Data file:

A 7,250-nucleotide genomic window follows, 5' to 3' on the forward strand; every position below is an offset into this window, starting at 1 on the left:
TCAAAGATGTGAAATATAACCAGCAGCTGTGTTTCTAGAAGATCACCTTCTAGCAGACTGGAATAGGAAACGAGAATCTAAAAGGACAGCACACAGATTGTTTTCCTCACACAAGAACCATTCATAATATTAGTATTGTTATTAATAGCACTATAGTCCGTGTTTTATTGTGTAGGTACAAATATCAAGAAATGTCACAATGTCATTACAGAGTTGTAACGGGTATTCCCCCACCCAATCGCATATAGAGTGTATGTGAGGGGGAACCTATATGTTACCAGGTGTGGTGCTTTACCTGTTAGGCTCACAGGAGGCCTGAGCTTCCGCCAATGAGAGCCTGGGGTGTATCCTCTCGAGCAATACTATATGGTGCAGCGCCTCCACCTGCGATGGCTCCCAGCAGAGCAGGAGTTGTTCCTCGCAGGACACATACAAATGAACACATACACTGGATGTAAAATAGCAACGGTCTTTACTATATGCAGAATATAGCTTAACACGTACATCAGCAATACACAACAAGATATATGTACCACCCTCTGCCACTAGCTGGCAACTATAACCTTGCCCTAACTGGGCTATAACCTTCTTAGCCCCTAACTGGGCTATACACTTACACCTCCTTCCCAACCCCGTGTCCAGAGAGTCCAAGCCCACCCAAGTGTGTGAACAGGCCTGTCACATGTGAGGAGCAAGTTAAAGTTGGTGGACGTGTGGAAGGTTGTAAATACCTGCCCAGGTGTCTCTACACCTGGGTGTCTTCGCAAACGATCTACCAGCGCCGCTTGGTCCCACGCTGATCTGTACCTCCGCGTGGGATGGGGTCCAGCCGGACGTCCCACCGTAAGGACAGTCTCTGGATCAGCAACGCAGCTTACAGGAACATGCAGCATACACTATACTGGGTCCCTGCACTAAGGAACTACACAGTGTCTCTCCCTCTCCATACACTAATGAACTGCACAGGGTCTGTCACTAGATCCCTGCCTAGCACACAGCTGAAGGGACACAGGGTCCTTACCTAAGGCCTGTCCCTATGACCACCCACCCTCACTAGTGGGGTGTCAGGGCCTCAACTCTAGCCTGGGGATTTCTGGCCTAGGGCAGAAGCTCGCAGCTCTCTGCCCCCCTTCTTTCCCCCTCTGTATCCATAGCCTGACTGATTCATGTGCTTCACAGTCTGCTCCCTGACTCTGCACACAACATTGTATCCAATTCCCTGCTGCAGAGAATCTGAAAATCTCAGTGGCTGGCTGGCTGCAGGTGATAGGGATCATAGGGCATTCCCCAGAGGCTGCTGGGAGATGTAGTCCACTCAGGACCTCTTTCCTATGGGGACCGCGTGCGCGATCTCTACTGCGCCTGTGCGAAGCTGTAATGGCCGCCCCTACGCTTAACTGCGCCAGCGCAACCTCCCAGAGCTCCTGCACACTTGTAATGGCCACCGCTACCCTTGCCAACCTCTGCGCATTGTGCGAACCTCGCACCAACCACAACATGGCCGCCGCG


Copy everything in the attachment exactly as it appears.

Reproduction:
A 7,250-nucleotide genomic window follows, 5' to 3' on the forward strand; every position below is an offset into this window, starting at 1 on the left:
TCAAAGATGTGAAATATAACCAGCAGCTGTGTTTCTAGAAGATCACCTTCTAGCAGACTGGAATAGGAAACGAGAATCTAAAAGGACAGCACACAGATTGTTTTCCTCACACAAGAACCATTCATAATATTAGTATTGTTATTAATAGCACTATAGTCCGTGTTTTATTGTGTAGGTACAAATATCAAGAAATGTCACAATGTCATTACAGAGTTGTAACGGGTATTCCCCCACCCAATCGCATATAGAGTGTATGTGAGGGGGAACCTATATGTTACCAGGTGTGGTGCTTTACCTGTTAGGCTCACAGGAGGCCTGAGCTTCCGCCAATGAGAGCCTGGGGTGTATCCTCTCGAGCAATACTATATGGTGCAGCGCCTCCACCTGCGATGGCTCCCAGCAGAGCAGGAGTTGTTCCTCGCAGGACACATACAAATGAACACATACACTGGATGTAAAATAGCAACGGTCTTTACTATATGCAGAATATAGCTTAACACGTACATCAGCAATACACAACAAGATATATGTACCACCCTCTGCCACTAGCTGGCAACTATAACCTTGCCCTAACTGGGCTATAACCTTCTTAGCCCCTAACTGGGCTATACACTTACACCTCCTTCCCAACCCCGTGTCCAGAGAGTCCAAGCCCACCCAAGTGTGTGAACAGGCCTGTCACATGTGAGGAGCAAGTTAAAGTTGGTGGACGTGTGGAAGGTTGTAAATACCTGCCCAGGTGTCTCTACACCTGGGTGTCTTCGCAAACGATCTACCAGCGCCGCTTGGTCCCACGCTGATCTGTACCTCCGCGTGGGATGGGGTCCAGCCGGACGTCCCACCGTAAGGACAGTCTCTGGATCAGCAACGCAGCTTACAGGAACATGCAGCATACACTATACTGGGTCCCTGCACTAAGGAACTACACAGTGTCTCTCCCTCTCCATACACTAATGAACTGCACAGGGTCTGTCACTAGATCCCTGCCTAGCACACAGCTGAAGGGACACAGGGTCCTTACCTAAGGCCTGTCCCTATGACCACCCACCCTCACTAGTGGGGTGTCAGGGCCTCAACTCTAGCCTGGGGATTTCTGGCCTAGGGCAGAAGCTCGCAGCTCTCTGCCCCCCTTCTTTCCCCCTCTGTATCCATAGCCTGACTGATTCATGTGCTTCACAGTCTGCTCCCTGACTCTGCACACAACATTGTATCCAATTCCCTGCTGCAGAGAATCTGAAAATCTCAGTGGCTGGCTGGCTGCAGGTGATAGGGATCATAGGGCATTCCCCAGAGGCTGCTGGGAGATGTAGTCCACTCAGGACCTCTTTCCTATGGGGACCGCGTGCGCGATCTCTACTGCGCCTGTGCGAAGCTGTAATGGCCGCCCCTACGCTTAACTGCGCCAGCGCAACCTCCCAGAGCTCCTGCACACTTGTAATGGCCACCGCTACCCTTGCCAACCTCTGCGCATTGTGCGAACCTCGCACCAACCACAACATGGCCGCCGCG